Rajapakse’s visit was therefore the use of diplomacy both as hard power and soft power.

As far as hard power went it would indicate to his enemies – especially the influential Tamil Diaspora in the UK – that he possessed the means to counter Diaspora activity because as Sri Lanka’s head of state he was essentially on par with the British monarch.

By addressing the Commonwealth Business Forum, Rajapakse was hoping to build on shared values, a vehicle whereby soft power is exercised, by referring to promoting free trade and economic development.  The language would also seduce those entertaining the idea that economic development is the panacea for violent societies fragmented by identity conflicts.

Therefore, Rajapakse went to the UK with an agenda and to use his power to influence certain outcomes. For the Tamil Diaspora this meant it had to not only to thwart Rajapakse’s agenda, but substitute it with its own.

While the objective of thwarting the Sri Lankan president’s agenda is understandable, why did the Tamil Diaspora choose the form of outraged street protests to do so? The display of outrage was partly because negotiations with British and Commonwealth authorities to prevent Rajapakse from attending the jubilee had failed. Further, outrage was the natural outpouring of sentiment from people whose brethren in Sri Lanka were killed and stifled from expressing their feelings or thoughts due to draconian control exercised by the Colombo government. Humiliating Rajapakse was to the Tamil Diaspora pay back to Sri Lanka’s president for the humiliation his government was heaping on the Tamils. Finally, outraged protests are good for the cameras.

The Tamil Diaspora’s campaign in the UK to thwart Rajapakse’s agenda has earned rich dividends. Autocratic leaders crave acceptance by association with symbols of legitimacy – the British monarchy, Oxford University – and strengthening themselves using hard and soft power potential of diplomacy. This, the Tamil Diaspora was able to overturn. Even a cursory glance of the British newspapers bear testimony to this.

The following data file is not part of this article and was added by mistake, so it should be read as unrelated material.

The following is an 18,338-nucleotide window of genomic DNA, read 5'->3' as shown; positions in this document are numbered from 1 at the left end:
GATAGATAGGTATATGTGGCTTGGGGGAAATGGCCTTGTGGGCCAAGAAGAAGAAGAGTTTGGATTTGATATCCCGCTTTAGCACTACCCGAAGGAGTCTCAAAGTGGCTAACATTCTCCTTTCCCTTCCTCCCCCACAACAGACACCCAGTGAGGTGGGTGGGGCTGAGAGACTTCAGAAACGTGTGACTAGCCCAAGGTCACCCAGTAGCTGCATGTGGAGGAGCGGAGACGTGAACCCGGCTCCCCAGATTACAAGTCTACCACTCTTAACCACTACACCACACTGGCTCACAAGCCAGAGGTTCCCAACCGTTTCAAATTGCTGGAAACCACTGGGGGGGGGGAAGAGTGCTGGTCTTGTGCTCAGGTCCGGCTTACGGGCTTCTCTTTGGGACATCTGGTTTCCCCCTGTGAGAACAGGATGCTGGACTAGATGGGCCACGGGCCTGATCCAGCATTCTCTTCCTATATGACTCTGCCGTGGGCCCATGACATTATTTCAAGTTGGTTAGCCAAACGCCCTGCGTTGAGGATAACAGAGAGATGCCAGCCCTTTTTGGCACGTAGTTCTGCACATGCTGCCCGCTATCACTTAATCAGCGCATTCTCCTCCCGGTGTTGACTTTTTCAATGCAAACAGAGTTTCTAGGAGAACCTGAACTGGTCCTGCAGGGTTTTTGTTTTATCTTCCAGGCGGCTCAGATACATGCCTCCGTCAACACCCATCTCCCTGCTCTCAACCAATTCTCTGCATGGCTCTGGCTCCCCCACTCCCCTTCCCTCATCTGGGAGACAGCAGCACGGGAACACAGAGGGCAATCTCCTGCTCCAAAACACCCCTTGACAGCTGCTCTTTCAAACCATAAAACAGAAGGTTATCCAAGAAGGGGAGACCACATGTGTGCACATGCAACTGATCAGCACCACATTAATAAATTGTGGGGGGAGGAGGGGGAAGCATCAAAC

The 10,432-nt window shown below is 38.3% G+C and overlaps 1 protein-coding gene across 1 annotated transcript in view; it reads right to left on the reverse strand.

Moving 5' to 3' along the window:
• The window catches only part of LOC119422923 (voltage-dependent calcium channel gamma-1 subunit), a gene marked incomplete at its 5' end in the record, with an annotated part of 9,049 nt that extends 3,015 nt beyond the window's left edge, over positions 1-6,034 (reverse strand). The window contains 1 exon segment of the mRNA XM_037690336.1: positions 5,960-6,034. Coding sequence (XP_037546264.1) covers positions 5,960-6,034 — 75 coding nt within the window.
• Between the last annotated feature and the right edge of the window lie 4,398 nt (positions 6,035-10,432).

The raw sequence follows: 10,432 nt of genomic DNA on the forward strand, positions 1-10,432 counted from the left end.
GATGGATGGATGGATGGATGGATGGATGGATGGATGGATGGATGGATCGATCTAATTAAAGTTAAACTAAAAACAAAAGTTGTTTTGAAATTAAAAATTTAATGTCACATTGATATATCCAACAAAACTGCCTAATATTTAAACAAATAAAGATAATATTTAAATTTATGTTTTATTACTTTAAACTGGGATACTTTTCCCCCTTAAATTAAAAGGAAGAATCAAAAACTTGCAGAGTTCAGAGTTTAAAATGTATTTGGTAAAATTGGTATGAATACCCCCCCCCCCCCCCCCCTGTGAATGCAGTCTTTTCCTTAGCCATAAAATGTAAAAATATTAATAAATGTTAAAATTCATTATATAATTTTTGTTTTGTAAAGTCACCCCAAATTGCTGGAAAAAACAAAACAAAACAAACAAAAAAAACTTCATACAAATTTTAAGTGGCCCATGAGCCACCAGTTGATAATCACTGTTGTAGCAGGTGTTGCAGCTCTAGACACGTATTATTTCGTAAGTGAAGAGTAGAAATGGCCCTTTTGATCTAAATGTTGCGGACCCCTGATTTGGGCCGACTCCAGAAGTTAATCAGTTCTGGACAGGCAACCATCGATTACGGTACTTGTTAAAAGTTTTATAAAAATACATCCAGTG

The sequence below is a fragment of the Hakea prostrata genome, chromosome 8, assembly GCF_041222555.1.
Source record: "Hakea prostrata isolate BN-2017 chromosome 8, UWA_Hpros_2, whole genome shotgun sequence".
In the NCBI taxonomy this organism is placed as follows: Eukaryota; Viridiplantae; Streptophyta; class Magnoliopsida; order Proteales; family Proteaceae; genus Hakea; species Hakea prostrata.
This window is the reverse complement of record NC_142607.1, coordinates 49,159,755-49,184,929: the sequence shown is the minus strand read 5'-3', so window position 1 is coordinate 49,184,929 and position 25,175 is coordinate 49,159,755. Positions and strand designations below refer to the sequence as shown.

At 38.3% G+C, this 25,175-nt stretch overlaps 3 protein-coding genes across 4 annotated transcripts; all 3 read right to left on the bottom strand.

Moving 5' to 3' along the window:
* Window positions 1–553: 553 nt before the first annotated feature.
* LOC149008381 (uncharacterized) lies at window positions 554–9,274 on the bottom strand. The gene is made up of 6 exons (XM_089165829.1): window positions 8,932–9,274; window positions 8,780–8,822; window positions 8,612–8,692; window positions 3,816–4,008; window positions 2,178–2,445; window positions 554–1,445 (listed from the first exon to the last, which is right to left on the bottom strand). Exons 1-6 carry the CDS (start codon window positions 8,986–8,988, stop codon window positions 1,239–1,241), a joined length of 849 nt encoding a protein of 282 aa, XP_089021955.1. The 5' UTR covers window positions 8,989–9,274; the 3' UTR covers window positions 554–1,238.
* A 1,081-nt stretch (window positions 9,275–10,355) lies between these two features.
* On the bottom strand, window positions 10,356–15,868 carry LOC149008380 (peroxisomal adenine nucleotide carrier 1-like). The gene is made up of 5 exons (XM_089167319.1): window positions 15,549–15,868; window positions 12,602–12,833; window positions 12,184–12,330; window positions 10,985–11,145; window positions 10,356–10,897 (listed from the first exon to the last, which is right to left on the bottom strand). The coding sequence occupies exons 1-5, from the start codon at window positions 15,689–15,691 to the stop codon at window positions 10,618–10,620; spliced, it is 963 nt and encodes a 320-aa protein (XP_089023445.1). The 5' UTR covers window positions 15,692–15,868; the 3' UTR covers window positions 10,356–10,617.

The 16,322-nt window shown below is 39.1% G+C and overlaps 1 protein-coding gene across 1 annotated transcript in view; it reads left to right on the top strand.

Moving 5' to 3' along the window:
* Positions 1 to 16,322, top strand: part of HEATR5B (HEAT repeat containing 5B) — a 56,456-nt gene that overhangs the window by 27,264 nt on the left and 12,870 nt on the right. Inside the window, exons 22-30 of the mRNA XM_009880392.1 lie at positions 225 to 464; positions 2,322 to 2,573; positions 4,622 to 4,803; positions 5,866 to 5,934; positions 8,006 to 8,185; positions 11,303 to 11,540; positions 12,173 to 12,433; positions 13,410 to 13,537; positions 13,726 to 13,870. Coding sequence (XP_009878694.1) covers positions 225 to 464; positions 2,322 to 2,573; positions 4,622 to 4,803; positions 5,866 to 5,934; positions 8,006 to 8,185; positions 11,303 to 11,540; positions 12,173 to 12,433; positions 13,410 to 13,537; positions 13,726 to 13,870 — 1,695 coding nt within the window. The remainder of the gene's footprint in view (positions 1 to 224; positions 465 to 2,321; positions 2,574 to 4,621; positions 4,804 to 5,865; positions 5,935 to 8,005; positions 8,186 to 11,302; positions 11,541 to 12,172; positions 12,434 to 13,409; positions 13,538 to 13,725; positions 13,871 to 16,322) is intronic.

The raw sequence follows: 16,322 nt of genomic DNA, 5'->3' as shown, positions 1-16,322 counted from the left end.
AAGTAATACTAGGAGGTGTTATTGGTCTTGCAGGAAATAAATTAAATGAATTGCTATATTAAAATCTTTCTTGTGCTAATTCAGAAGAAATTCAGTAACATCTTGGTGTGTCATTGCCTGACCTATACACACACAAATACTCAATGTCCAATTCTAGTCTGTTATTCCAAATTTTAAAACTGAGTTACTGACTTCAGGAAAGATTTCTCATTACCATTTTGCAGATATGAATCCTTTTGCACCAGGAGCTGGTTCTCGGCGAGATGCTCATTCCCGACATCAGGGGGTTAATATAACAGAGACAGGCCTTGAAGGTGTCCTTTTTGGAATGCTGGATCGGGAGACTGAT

One of the arguments against Tamil Diaspora’s UK campaign is its consequences – that it would only enhance Sinhala nationalism within Sri Lanka and retard overall Tamil political aspirations. There is no space to engage the issue in this article, except to say this writer does not agree with the argument at all. Nor does this writer believe that the only way the Tamil Diaspora should engage politically is through public demonstrations as in the UK. Other tactics would suit other contexts – such as the quiet lobbying in the US, UK and Geneva, which the Diaspora adopted so successfully that helped passing the UN Human Rights Council resolution in March.    

Therefore, the argument that the Tamil Diaspora by preventing Rajapakse from speaking at the Commonwealth Business Forum and dogging him in London with protests and spoilt eggs is denial of his rights is not the question. It was a political move by the Tamil Diaspora to prevent Rajapakse from cleansing the public image of himself and his government.

And it was done.